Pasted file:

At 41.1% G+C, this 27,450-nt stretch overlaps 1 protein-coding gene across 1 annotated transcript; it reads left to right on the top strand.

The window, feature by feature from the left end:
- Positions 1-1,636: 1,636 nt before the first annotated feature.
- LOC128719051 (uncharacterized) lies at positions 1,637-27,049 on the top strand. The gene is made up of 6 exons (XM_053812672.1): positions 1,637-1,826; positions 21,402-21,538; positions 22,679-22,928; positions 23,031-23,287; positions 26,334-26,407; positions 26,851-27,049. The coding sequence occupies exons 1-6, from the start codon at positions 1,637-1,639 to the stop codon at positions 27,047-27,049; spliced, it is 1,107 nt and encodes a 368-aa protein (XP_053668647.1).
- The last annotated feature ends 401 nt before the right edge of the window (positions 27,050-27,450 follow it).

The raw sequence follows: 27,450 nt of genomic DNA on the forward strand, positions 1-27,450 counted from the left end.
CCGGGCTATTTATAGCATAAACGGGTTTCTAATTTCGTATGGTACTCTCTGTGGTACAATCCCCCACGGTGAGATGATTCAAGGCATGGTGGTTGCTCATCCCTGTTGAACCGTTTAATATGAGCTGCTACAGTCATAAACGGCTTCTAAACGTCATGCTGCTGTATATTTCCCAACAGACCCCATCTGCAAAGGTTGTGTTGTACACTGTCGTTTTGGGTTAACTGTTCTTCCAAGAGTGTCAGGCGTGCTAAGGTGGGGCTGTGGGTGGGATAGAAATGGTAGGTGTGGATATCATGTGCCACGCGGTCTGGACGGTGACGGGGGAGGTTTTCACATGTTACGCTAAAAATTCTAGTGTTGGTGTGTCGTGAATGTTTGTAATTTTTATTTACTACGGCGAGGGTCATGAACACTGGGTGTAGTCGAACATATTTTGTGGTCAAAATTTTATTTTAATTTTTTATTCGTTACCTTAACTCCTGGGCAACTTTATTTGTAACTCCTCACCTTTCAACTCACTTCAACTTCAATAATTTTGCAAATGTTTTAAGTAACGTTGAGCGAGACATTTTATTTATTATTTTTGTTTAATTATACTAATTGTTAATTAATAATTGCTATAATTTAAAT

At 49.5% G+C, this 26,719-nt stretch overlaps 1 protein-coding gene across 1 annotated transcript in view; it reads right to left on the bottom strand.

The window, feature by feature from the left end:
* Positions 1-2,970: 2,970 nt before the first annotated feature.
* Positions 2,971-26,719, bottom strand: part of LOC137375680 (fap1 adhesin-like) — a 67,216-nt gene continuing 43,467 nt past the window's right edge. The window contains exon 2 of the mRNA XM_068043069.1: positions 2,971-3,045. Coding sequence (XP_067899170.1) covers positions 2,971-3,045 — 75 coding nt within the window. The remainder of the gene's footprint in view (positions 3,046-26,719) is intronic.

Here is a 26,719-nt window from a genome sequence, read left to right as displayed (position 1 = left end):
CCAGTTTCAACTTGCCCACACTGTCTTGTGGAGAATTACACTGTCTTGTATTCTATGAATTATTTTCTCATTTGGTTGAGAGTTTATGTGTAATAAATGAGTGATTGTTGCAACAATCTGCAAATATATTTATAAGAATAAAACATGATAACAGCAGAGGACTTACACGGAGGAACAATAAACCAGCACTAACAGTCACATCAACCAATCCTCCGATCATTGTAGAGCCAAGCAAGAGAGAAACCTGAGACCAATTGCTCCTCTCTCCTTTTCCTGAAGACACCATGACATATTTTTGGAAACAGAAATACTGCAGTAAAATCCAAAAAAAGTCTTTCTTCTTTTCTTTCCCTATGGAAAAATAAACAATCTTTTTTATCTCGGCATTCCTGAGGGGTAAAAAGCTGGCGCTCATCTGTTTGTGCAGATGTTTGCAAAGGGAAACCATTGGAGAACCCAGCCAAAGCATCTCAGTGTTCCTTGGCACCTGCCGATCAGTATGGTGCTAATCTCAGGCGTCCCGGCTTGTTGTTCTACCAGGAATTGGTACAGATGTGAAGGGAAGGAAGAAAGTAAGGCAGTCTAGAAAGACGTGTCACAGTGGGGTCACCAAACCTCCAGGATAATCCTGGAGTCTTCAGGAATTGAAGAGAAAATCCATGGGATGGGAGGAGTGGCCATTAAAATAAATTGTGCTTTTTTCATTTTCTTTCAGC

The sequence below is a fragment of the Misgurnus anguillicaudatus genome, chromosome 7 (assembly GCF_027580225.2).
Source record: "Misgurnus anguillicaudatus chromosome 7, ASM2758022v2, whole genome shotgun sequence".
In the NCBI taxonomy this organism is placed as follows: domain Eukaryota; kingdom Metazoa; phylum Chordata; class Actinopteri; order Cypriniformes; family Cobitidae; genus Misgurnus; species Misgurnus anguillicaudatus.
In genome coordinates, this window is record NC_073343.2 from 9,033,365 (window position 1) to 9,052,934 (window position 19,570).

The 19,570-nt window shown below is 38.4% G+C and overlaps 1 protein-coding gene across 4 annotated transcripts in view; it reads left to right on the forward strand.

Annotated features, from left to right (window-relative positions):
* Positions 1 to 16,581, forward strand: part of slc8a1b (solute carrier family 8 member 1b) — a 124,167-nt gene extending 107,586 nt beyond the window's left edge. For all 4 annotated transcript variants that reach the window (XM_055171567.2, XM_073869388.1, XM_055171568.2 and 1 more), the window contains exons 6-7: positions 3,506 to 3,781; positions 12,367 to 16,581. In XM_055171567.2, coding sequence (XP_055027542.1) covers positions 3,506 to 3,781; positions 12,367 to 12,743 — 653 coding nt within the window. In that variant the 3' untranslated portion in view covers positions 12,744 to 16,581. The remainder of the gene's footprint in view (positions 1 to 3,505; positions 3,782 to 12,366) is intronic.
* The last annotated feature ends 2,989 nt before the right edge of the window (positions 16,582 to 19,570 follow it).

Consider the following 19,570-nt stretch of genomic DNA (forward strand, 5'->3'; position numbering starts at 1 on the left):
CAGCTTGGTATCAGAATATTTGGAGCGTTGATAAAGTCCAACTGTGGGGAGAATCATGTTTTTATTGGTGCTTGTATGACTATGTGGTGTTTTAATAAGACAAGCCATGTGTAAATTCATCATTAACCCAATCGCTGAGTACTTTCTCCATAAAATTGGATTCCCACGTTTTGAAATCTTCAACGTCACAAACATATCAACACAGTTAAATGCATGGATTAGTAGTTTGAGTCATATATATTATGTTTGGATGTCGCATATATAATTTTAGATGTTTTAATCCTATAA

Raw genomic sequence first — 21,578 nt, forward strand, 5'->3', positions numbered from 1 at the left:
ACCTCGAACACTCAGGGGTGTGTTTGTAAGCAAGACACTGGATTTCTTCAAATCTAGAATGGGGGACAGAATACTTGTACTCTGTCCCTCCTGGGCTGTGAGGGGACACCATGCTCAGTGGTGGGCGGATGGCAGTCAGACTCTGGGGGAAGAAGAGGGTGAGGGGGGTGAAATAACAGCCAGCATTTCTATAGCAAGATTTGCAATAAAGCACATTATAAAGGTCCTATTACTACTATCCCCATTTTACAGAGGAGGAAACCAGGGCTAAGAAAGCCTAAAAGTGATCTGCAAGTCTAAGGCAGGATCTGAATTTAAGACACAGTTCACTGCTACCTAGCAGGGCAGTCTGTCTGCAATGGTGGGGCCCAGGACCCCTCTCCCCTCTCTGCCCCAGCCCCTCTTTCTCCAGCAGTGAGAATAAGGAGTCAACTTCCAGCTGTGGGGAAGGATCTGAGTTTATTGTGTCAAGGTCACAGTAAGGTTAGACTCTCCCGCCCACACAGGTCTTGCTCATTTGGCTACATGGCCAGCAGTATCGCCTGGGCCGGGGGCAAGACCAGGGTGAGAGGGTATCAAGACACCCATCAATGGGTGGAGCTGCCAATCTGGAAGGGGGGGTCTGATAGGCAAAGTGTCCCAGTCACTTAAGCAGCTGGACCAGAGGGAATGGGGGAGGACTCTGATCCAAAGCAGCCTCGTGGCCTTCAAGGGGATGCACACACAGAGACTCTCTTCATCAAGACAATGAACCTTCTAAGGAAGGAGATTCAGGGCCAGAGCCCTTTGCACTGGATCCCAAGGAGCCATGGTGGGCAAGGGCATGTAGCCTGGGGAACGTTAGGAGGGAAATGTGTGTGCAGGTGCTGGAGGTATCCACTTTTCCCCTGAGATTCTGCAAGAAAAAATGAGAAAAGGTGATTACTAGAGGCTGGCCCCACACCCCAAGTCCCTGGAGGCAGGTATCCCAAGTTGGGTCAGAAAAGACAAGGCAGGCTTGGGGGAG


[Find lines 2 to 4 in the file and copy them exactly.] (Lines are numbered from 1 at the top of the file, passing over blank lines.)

The window, feature by feature from the left end:
- Positions 1-1,636: 1,636 nt before the first annotated feature.
- LOC128719051 (uncharacterized) lies at positions 1,637-27,049 on the top strand. The gene is made up of 6 exons (XM_053812672.1): positions 1,637-1,826; positions 21,402-21,538; positions 22,679-22,928; positions 23,031-23,287; positions 26,334-26,407; positions 26,851-27,049. The coding sequence occupies exons 1-6, from the start codon at positions 1,637-1,639 to the stop codon at positions 27,047-27,049; spliced, it is 1,107 nt and encodes a 368-aa protein (XP_053668647.1).